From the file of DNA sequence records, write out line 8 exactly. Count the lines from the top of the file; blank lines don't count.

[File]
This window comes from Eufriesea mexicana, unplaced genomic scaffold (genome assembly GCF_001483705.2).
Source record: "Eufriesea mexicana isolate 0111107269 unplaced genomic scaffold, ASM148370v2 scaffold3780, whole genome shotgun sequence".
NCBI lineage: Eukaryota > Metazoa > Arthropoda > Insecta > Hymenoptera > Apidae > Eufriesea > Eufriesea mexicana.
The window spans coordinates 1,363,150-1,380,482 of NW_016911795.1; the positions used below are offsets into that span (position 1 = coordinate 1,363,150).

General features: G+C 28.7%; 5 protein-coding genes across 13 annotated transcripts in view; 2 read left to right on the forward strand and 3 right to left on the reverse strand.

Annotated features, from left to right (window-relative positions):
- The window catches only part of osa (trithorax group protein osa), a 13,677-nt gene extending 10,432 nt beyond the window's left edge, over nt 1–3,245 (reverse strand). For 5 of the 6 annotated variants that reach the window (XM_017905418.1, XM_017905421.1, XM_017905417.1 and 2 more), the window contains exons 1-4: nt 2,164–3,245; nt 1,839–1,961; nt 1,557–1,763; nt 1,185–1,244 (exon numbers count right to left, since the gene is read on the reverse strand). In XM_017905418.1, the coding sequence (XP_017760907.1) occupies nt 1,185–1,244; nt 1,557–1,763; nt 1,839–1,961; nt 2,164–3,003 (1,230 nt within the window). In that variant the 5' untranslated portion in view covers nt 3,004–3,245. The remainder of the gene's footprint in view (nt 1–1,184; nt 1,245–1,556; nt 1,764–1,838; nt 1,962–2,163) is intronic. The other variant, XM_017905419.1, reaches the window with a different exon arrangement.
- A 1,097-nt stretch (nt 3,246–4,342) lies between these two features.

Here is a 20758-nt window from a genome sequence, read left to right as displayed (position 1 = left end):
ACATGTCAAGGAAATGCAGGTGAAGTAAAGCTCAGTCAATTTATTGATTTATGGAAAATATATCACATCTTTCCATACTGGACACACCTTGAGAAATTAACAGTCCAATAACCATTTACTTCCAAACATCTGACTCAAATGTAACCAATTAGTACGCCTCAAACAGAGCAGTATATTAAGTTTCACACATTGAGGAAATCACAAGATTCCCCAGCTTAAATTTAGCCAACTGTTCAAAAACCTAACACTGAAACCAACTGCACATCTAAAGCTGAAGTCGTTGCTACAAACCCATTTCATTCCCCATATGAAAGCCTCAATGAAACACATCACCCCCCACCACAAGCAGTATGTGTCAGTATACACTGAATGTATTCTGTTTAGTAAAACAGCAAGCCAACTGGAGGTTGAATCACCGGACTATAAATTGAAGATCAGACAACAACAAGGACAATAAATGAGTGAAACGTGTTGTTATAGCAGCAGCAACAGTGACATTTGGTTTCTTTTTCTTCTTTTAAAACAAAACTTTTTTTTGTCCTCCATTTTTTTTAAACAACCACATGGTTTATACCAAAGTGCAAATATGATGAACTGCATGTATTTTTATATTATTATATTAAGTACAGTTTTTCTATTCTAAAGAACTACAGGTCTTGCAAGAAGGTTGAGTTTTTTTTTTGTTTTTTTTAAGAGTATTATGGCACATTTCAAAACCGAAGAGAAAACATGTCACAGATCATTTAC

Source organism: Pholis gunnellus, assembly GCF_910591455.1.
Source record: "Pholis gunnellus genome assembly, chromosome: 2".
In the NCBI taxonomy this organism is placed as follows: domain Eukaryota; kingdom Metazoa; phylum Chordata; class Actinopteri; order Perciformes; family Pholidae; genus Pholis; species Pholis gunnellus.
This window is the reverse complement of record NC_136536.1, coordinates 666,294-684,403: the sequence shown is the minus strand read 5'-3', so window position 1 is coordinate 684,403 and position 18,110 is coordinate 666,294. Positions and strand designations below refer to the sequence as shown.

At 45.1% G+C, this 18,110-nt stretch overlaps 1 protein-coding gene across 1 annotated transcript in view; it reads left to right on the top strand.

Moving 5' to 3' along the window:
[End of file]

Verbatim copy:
- A 1,097-nt stretch (nt 3,246–4,342) lies between these two features.